In Italian Harlem, Italian food and rites provided the foundations for the construction of particular ideology of the family, the moral base upon which many Italo-Americans structured much of their ethnic experience. Between the two wars, in the Italo-American family ethnic traditions – diet in particular – were created by drawing selectively on old-fashioned values and characteristics and reformulating them to respond to new social tensions, contradictions, needs and pressures.

The relative persistence of eating habits down generations of Italo-Americans has been neither smooth nor uniform. On the contrary, it is the result of conflict and negotiation. The consumption of ‘ethnic’ food was no exception. In fact, like virtually every other aspect of ‘immigrant culture’, the children of Italo-Americans complained about it and even refused it. Influenced by the media and by their contemporaries in other ethnic groups, they associated immigrant eating habits with a condition of sociocultural inferiority. On the other hand, family eating habits offered immigrants a means of organizing their domestic life and periodically reinforcing vital family ties.

Ceremonies centered round food as a strong symbolic element of union and communion, the ‘Italian family’ was able to create, strengthen and share its ideology with its ‘American” children.

The Italo-Americans of East Harlem, for example, used their food culture to build an identity as ‘Italo-Americans’ to wield before more recent Puerto Rican and Afro-American immigrants. This idea of a community made up of people ‘that eat like a family’ allowed them to define themselves in terms of a morality and respectability which they denied their unwelcome dark-skinned neighbors.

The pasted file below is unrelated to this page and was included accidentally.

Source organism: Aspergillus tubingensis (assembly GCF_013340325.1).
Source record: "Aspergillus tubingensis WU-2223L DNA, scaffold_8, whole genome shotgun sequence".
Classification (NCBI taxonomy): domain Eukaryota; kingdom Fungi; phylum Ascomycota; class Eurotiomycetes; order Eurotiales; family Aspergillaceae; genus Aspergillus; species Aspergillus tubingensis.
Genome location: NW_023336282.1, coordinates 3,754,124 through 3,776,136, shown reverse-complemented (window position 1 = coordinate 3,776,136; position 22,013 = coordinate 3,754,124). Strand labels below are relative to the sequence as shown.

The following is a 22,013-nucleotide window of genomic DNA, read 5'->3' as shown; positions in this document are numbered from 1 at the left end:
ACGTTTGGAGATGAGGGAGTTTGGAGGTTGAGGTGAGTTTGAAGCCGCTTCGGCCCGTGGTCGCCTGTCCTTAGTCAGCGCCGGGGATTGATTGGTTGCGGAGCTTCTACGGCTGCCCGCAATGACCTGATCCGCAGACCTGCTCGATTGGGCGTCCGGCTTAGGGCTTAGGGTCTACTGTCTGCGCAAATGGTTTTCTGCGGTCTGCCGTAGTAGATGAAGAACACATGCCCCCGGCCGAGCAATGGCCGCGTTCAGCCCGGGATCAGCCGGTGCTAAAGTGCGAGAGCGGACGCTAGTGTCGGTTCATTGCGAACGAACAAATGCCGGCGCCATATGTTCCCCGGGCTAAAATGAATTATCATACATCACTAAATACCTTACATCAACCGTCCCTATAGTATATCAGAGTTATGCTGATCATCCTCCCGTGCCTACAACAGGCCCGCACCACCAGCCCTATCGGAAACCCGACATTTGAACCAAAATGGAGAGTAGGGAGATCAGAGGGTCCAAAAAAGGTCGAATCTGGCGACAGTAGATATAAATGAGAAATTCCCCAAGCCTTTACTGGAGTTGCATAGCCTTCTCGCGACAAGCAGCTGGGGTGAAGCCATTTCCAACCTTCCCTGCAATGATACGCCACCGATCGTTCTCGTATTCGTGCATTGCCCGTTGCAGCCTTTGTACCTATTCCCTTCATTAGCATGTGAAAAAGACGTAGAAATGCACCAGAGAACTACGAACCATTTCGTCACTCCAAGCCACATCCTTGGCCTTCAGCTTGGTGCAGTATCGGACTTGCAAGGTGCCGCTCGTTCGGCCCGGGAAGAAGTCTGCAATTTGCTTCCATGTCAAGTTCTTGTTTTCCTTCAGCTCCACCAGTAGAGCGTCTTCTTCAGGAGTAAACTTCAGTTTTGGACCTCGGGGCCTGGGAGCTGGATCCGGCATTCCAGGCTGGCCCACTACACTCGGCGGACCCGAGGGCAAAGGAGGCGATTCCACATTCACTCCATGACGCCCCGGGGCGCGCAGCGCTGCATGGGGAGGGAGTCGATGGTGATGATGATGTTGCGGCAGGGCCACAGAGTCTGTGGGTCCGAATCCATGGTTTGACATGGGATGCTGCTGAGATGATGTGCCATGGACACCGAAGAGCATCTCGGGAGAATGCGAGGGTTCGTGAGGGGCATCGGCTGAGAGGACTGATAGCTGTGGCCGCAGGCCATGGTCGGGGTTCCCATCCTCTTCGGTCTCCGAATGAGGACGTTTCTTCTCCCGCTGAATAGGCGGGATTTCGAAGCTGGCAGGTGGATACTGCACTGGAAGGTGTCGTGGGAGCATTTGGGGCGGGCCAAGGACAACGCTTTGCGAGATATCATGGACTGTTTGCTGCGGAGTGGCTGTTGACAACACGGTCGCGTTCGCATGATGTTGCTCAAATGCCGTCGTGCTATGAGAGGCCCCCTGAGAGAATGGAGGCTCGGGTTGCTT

The presence of Italo-Americans in commerce, production and food services, which dated to a period prior to the establishment in the city of crowded immigrant enclaves at the turn of the last century, was instrumental in bonding economic interests other than the promotion of ethnicity and the offering of food a symbol of ethnic identification.

By continuing to emphasize their ethnicity and role in the daily life of the community, Italo-American producers of Italian-style food developed a commercial strategy which combined technological progress with modernity to turn out products which mass culture designated as ‘traditional’. Italo-American food entrepreneurs, for example, were great users of radio, the mass medium that was all the rage at the time, to reach and form a new type of ethnic consumer.

Italian restaurants spread like wildfire in New York between the wars, and a stereotyped image of Italo-Americans was created, consumed and replicated inside them.

The invention of the ‘Italian restaurant’ was tantamount to a ‘narration of ethnicity’ that was the sum-total of a multiplicity of equally important ‘ingredients’: not just food but also entertainment, exotic imagery and a feeling of family warmth and simplicity.